Sightseeing in Seattle: Your must-see guide
Seattle is a model American city. The metropolis that was once a hub for logging is now a shining example of stellar environmental sustainability. Not only that, several of the most recognizable American brands, like Amazon.com and Microsoft, call Seattle home. But that’s still not all that sets it apart.
While there might be dozens of coffee shops to try, the city is also filled with dozens of sights to see. From the iconic Space Needle to the hidden gems of Seattle’s outdoor fun, there is something for everyone on any budget.
Whether you’re visiting Seattle for the first time or a regular visitor, you’re something to treasure in the Emerald City.
It’s hard to deny that The Space Needle is the most recognizable landmark in Seattle. It’s flashing beacon blinks 605 feet in the sky and at 520 feet, you’ll find the observation deck. The observation deck offers 360 degree views of the entire city. Below the observation deck is the incredible SkyCity Restaurant. This family-friendly eatery will wow any patrons with an ever-changing view alongside delicious brunch, lunch, or dinner.
Smith Tower was completed a century ago, and the 38-story tower is the oldest skyscraper in all of Seattle. The historic building is found in Pioneer Square and, as you might expect, is a designated Seattle landmark. Take the old-fashioned elevator up to the 35th floor Observation Deck and you’ll find sights unmatched by anywhere else in the city. The Space Needle, Pioneer Square, Mount Rainier, and Puget Sounds are just the beginning of the sights to drink in.
If you think the namesake of Pioneer Square simply derives from convention, you’d be mistaken! Pioneer Square is the “birthplace of Seattle,” making the “Pioneer” in its name even more telling. Stand in awe of the Renaissance Revival architecture, grab a bite to eat at one of the numerous unique lunch spots, or even find new treasures in one of Pioneer Square’s kitschy boutiques. As Seattle’s first historic district, Pioneer Square is really a pioneer in Seattle’s robust culture.
Pike Place Market
Pike Place Market has been a cultural hub for over a century, and it will surely continue for centuries to come. Pike Place occupies a 9-acre waterfront overlooking Elliott Bay, and it’s not just the farmers market that keeps all of those acres bustling. In addition to the other Seattle farmers markets, there’s a crafts market, hordes of specialty foods, unique small businesses, and delectable restaurants.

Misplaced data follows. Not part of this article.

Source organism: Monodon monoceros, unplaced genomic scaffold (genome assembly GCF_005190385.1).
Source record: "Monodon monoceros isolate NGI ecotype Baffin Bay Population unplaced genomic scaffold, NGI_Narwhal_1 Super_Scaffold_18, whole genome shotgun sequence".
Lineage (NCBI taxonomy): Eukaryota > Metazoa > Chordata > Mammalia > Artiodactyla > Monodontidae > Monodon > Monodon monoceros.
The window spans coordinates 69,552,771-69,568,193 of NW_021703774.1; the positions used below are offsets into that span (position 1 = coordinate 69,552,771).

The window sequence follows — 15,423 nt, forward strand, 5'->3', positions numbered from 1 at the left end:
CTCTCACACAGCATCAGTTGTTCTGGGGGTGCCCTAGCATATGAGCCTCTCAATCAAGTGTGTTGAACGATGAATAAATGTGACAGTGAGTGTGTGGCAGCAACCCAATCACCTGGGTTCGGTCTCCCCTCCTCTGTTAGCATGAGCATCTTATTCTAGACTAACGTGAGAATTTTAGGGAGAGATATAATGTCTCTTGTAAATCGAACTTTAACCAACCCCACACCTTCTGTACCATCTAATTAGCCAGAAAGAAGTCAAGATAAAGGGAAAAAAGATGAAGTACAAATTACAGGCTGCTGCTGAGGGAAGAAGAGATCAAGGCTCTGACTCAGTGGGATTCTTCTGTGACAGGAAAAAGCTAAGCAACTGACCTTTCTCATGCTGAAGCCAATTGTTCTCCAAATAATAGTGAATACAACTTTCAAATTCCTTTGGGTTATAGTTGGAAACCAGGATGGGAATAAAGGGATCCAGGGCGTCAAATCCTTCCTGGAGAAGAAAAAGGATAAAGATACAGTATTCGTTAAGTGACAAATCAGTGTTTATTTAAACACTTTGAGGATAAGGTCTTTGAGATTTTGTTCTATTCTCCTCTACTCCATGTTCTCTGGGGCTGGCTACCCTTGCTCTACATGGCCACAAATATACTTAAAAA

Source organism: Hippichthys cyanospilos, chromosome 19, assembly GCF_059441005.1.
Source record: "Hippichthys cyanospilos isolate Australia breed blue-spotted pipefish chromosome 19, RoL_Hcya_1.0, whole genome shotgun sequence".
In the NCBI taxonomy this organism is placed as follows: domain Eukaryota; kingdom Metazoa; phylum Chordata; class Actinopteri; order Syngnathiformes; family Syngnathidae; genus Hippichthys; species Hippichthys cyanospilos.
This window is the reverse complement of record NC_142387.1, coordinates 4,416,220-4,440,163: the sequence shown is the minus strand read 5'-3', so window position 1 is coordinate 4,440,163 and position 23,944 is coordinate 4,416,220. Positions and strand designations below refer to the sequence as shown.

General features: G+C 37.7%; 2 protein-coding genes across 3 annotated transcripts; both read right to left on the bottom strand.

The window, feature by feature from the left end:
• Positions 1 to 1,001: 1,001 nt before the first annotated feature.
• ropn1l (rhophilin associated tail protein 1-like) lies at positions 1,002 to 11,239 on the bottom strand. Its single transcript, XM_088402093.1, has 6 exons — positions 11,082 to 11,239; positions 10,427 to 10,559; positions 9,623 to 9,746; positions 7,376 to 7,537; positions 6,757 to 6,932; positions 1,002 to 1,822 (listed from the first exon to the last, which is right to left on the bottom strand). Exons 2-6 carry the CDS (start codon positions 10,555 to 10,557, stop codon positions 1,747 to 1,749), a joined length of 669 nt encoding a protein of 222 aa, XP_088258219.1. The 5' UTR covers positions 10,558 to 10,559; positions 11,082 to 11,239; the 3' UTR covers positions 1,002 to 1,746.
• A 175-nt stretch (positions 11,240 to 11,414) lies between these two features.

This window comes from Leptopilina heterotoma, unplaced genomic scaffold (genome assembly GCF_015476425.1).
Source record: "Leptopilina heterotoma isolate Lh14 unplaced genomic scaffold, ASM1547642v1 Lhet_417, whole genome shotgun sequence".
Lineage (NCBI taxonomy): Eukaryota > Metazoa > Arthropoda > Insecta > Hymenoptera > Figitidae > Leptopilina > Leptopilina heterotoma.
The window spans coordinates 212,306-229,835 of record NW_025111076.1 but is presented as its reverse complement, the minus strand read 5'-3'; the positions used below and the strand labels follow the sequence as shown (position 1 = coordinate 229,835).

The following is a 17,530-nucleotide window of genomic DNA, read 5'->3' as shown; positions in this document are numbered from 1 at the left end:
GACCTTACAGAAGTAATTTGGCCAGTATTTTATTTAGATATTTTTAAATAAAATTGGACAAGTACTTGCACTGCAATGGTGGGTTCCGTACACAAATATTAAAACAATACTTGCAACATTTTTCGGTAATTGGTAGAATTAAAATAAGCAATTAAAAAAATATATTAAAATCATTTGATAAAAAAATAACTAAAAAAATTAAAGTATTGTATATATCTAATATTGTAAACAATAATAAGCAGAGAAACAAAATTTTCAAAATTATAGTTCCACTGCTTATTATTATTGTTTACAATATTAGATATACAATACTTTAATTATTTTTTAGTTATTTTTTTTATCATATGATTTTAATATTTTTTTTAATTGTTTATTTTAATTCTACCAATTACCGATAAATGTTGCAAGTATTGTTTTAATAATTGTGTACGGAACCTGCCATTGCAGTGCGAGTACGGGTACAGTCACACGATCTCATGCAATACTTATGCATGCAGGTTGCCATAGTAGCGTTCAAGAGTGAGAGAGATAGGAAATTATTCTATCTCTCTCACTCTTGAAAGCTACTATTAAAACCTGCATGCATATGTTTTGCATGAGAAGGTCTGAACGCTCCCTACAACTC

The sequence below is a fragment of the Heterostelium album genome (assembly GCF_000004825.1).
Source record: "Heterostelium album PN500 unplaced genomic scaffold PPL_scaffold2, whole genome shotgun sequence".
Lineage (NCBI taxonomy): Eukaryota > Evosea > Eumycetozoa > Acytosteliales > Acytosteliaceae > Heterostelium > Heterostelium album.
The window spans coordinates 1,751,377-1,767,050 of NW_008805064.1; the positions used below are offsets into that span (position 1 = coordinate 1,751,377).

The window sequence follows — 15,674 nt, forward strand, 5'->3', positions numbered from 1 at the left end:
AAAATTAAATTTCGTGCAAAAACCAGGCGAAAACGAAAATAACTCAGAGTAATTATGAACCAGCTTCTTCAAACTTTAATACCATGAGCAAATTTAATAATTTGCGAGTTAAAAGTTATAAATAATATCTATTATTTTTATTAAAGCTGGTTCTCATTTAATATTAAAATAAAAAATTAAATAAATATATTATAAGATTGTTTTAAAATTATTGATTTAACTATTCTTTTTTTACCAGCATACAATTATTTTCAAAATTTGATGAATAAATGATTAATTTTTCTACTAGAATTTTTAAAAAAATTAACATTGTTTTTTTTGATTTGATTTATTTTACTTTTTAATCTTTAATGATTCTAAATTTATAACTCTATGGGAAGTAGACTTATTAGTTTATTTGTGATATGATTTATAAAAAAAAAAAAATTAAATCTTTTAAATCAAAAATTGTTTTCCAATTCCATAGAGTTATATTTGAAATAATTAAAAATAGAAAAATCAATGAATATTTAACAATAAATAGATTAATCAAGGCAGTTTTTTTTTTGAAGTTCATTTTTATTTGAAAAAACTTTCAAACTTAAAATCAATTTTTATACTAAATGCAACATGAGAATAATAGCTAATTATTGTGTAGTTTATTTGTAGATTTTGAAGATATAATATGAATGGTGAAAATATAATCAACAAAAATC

To experience the true history of the Pacific Northwest, head to Tillicum Village on Blake Island. Here, you’ll receive a welcoming gift of steamed clams in broth as you make your way to the cedar longhouse. In the longhouse, you’ll learn how salmon has been prepared by natives for generations and watch it being cooked over an open fire. Along with a delicious meal, the real treat is the Native American dance performance and “Coast Salish” storytelling.
Olympic Sculpture Park
The public Olympic Sculpture Park located alongside and operated by the Seattle Art Museum is an ongoing testament to the diverse interests of Seattle locals. Not only is the free Olympic Sculpture Park a feast for the eyes, but it’s also being used a way to rehabilitate the wildlife in downtown Seattle. Over 1000 feet of seawall and shoreline were transformed with a large portion of the park’s initial budget with the hopes that it will revitalize the salmon population. So, as you stroll through the park gazing at the contemporary permanent and temporary larger-than-life works of art, know that the environment is being helped at the same time.
Historic Waterfront Park is one of the best places to take in Seattle’s seafront. In 1897, it was here that the “ton of gold” was unloaded that began the Alaska Gold Rush. But, now it’s a beautiful place to stroll along the waterfront, peer through a coin-operated telescope, or try to spot native wildlife. If you could possibly tire of the natural beauty at Waterfront Park, check out the unique Waterfront Fountain and the larger-than-life Christopher Columbus statue.
You’re sure to discover something new at Discovery Park, the biggest city park in all of Seattle. In the 524 acres that encompass Discovery Park, visitors will find two miles of protected beaches that lead to open meadows, sand dunes, and groves of forests. Travel inland to uncover countless streams and find unique views of the Cascade and Olympic Mountain ranges. If you’re looking to escape the hustle and bustle of Seattle, head to Discovery Park and brush up on your environmental education while de-stressing.
Green Lake Park
Discovery Park may be the biggest designated Seattle oasis, but Green Lake Park takes the title of most “beloved.” The lake the park surrounds, Green Lake, was formed by the Vashon Glacial Ice Sheet, which also created the Puget Sound, 50,000 years ago! Over those thousands of years, the lake has seen many changes, both man-made and geological. Swimmers still flock to the lake for a cool dip in the summertime. Furthermore, the path surrounding the lake has just been renovated to accommodate walkers, joggers, and wheeled-users. If you’re looking for a lovely stroll to soak in the culture and pulse and Seattle, you have to head to Green Lake Park.
While official called the Hiram M. Chittenden Locks, Seattleite’s have affectionately dubbed this series of complex locks Ballard Locks. The locks serve three purposes: maintain water levels in Lake Washington and Lake Union, prevent saltwater intrusion, and to move boats from the lakes to Puget Sound, and vise-versa. You can watch the action up-close as you travel along a series of swinging walkways. There’s also a viewing area beneath the surface, allowing you to watch the salmon move through the system of “weirs” within the locks. Learn a little about working hand-in-hand with Mother Nature as you see it first-hand at Ballard Locks.